New York Post op-ed: Yes, U.S. Tax Cuts Will Mainly Benefit Those Who ... Pay the Most Taxes, by Brian M. Riedl (Manhattan Institute):
A popular Facebook and Twitter game asks friends to post an unpopular opinion. Here is an unpopular fact: Tax reformers cannot deeply cut income taxes for lower-income families, because they already pay no collective income tax.
Tax reform is intended to bring simplification and economic growth. Yet many commentators seem interested in only redistribution.
This explains the teeth-gnashing over the Tax Policy Center estimate that the Republican tax blueprint would save the median family $420, but a family in the top income quintile $10,610.
While that sounds unfair, consider this: The top-earning 20 percent of households currently pay 88 percent of all federal income taxes. So even a proportional income-tax cut will save them the most money.
... In fact, the Organization for Economic Cooperation and Development in 2008 showed that the United States had the most progressive tax code of all 24 countries measured. And that doesn’t even count America’s 2013 upper-income tax hikes, or Europe’s steep value-added taxes, which each widen America’s progressivity lead over Europe.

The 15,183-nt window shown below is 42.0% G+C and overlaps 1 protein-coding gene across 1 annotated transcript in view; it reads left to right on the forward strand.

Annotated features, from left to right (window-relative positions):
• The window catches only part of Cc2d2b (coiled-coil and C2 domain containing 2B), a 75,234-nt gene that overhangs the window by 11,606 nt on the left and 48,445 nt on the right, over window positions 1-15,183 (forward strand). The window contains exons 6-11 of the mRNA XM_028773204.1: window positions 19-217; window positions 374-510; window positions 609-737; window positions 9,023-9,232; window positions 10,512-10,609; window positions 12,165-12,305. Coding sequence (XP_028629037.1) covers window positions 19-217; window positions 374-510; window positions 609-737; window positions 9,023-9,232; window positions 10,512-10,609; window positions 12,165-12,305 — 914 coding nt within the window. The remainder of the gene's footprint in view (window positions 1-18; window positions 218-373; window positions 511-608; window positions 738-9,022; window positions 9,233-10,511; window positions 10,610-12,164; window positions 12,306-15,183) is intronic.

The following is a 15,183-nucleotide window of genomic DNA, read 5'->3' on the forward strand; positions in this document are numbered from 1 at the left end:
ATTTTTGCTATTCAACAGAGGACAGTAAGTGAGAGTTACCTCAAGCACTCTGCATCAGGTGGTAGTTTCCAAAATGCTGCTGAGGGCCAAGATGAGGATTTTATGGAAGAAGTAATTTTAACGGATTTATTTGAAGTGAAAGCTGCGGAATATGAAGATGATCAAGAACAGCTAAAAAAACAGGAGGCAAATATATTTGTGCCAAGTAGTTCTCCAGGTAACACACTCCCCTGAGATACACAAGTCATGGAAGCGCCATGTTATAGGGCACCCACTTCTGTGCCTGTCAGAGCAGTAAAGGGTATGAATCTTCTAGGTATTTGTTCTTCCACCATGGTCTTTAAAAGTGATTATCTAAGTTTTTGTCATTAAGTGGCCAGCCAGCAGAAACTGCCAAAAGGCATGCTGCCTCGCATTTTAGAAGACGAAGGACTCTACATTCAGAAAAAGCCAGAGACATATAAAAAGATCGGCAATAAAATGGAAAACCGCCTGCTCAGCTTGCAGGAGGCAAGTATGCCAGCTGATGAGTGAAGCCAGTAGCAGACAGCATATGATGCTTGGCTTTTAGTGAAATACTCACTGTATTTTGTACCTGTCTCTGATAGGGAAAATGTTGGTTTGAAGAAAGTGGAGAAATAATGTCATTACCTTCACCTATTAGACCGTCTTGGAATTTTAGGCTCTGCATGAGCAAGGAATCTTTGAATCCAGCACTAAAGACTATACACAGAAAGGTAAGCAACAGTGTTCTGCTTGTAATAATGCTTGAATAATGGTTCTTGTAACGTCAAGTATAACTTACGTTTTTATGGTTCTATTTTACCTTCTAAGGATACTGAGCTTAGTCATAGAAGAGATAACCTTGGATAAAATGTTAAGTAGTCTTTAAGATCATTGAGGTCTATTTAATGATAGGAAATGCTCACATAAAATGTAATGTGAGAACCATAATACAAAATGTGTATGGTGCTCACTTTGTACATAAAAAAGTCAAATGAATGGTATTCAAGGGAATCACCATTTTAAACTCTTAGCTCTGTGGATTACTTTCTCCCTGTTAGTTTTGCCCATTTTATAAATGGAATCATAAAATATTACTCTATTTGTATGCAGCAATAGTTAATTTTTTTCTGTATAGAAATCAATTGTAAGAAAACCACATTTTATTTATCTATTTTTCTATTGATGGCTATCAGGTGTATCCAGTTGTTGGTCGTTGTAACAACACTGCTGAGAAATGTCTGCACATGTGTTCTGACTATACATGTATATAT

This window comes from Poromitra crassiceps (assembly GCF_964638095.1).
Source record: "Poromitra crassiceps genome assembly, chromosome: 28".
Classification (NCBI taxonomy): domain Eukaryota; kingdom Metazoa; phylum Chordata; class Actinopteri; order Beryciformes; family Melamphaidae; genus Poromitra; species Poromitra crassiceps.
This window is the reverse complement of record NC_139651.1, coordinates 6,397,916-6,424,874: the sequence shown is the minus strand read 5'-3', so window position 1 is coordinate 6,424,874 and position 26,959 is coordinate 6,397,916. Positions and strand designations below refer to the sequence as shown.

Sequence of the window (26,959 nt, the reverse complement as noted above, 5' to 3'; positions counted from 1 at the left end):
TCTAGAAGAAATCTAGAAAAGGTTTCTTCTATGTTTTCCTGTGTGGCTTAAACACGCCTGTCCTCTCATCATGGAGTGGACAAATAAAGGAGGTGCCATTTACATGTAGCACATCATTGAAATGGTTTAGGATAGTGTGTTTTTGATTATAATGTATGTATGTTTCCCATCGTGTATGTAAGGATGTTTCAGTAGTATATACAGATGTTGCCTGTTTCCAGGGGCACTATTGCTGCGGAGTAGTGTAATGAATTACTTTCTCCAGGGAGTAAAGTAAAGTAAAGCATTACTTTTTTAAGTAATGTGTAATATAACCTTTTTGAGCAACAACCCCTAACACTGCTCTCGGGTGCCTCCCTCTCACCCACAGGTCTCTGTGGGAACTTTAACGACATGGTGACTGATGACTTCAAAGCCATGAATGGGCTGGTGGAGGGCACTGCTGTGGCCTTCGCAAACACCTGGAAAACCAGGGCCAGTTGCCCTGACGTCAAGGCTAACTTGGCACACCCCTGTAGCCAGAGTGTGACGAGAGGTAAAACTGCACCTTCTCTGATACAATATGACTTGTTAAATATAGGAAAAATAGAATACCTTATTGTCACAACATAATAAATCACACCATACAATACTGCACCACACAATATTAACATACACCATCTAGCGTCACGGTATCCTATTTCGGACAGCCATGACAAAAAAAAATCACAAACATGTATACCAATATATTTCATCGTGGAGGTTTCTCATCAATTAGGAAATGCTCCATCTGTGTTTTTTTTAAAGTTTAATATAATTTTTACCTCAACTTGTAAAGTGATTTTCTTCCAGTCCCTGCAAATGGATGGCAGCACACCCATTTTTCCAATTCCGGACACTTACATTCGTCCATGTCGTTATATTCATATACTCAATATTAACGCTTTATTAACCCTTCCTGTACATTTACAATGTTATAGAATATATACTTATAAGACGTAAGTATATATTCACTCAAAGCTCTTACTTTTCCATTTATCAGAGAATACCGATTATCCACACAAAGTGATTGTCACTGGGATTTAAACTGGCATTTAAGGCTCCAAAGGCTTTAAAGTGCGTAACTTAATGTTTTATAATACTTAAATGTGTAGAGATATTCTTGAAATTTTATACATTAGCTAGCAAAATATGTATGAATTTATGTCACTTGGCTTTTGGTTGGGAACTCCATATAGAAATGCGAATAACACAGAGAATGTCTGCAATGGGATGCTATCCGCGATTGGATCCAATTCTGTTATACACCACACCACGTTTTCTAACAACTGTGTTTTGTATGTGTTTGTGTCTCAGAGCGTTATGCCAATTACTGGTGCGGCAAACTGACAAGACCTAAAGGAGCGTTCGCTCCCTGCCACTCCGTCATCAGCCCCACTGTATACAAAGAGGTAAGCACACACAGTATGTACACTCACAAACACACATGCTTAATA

... Adding all federal taxes together, the top-earning 20 percent fund 69 percent of all federal revenues.
... The point is not that progressivity is harmful or should be reversed. Rather, it mathematically limits the low-income taxes left to cut. It’s easy for politicians, populists and panderers to pretend that the middle class pays all the taxes, and thus deserves the largest tax savings. But the first assertion is demonstrably false, which makes the second mathematically impossible. Champions of progressive income taxation have won. The bottom 60 percent have seen their collective income tax reduced to zero. In tax reform, there are no more winnings left for them to claim.
National Review, Kevin Hassett’s Defense of Tax Reform is Right on Point